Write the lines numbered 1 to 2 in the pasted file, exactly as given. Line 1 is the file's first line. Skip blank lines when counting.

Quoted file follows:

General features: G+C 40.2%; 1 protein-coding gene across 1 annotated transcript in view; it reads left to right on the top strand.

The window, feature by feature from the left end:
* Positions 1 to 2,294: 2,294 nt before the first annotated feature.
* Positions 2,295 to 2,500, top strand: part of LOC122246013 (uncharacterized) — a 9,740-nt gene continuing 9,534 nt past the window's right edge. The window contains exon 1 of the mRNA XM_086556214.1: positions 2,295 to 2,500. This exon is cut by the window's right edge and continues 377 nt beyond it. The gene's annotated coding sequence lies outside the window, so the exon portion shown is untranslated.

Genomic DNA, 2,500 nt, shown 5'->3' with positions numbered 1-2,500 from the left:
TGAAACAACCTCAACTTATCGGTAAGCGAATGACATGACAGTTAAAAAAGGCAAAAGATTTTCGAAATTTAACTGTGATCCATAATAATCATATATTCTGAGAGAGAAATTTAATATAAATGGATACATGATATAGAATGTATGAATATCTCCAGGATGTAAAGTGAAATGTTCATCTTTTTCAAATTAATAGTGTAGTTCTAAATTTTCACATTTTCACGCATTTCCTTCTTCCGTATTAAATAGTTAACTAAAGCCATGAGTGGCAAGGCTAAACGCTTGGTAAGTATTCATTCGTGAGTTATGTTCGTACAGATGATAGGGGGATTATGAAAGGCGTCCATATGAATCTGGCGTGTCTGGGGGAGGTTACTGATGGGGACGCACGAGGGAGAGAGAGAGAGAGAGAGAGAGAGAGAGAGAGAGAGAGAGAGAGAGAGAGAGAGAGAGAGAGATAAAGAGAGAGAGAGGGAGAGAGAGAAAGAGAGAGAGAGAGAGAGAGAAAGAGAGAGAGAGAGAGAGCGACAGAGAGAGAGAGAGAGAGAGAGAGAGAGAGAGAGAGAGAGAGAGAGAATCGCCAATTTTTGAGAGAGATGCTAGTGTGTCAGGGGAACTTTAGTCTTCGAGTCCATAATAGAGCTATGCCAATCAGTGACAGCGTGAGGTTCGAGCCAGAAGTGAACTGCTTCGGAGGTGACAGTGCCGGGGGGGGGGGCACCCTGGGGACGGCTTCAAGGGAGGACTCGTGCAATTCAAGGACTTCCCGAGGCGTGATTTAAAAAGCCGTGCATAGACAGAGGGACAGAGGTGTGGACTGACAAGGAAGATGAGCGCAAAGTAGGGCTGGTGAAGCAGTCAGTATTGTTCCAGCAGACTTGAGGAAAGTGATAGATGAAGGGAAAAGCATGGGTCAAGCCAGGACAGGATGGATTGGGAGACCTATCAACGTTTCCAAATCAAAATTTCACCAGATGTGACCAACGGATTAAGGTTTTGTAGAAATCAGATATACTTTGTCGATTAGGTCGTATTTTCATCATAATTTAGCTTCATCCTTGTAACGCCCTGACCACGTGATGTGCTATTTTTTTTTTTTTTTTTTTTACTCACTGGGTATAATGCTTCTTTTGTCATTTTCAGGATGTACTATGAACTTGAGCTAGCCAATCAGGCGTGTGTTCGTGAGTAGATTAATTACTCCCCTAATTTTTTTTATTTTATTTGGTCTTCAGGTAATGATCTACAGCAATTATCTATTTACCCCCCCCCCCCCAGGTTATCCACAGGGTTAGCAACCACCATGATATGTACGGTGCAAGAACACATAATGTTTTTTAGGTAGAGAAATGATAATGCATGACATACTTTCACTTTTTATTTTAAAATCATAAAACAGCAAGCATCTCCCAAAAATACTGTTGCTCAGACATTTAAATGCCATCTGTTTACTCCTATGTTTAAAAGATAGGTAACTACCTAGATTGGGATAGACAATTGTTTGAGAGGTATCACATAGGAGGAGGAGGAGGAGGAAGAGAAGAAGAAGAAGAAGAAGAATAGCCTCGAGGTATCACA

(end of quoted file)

General features: G+C 40.2%; 1 protein-coding gene across 1 annotated transcript in view; it reads left to right on the top strand.

The window, feature by feature from the left end: